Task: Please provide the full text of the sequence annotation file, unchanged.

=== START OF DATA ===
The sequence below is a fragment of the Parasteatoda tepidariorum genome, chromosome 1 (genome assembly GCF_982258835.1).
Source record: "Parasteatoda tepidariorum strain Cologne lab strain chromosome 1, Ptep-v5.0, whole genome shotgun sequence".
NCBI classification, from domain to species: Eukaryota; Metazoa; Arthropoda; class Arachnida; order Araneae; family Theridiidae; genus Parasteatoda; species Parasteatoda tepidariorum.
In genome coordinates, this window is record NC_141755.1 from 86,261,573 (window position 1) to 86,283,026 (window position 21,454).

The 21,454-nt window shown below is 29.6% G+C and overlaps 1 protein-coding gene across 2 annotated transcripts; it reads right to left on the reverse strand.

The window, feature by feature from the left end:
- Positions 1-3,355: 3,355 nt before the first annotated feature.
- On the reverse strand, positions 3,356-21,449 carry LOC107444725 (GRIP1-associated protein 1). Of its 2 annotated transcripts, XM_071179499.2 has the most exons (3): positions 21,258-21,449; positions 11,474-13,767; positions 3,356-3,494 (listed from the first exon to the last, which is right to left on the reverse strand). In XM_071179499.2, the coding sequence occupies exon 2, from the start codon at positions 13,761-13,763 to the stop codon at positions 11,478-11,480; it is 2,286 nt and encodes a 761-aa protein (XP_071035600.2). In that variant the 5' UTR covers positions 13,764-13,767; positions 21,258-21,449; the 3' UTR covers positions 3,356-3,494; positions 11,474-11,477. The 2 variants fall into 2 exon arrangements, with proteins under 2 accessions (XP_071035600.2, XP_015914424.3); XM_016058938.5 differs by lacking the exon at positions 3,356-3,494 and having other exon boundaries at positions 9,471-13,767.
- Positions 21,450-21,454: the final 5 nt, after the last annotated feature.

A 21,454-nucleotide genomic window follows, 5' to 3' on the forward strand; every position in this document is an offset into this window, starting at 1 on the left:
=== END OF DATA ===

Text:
The sequence below is a fragment of the Parasteatoda tepidariorum genome, chromosome 1 (genome assembly GCF_982258835.1).
Source record: "Parasteatoda tepidariorum strain Cologne lab strain chromosome 1, Ptep-v5.0, whole genome shotgun sequence".
NCBI classification, from domain to species: Eukaryota; Metazoa; Arthropoda; class Arachnida; order Araneae; family Theridiidae; genus Parasteatoda; species Parasteatoda tepidariorum.
In genome coordinates, this window is record NC_141755.1 from 86,261,573 (window position 1) to 86,283,026 (window position 21,454).

The 21,454-nt window shown below is 29.6% G+C and overlaps 1 protein-coding gene across 2 annotated transcripts; it reads right to left on the reverse strand.

The window, feature by feature from the left end:
- Positions 1-3,355: 3,355 nt before the first annotated feature.
- On the reverse strand, positions 3,356-21,449 carry LOC107444725 (GRIP1-associated protein 1). Of its 2 annotated transcripts, XM_071179499.2 has the most exons (3): positions 21,258-21,449; positions 11,474-13,767; positions 3,356-3,494 (listed from the first exon to the last, which is right to left on the reverse strand). In XM_071179499.2, the coding sequence occupies exon 2, from the start codon at positions 13,761-13,763 to the stop codon at positions 11,478-11,480; it is 2,286 nt and encodes a 761-aa protein (XP_071035600.2). In that variant the 5' UTR covers positions 13,764-13,767; positions 21,258-21,449; the 3' UTR covers positions 3,356-3,494; positions 11,474-11,477. The 2 variants fall into 2 exon arrangements, with proteins under 2 accessions (XP_071035600.2, XP_015914424.3); XM_016058938.5 differs by lacking the exon at positions 3,356-3,494 and having other exon boundaries at positions 9,471-13,767.
- Positions 21,450-21,454: the final 5 nt, after the last annotated feature.

A 21,454-nucleotide genomic window follows, 5' to 3' on the forward strand; every position in this document is an offset into this window, starting at 1 on the left: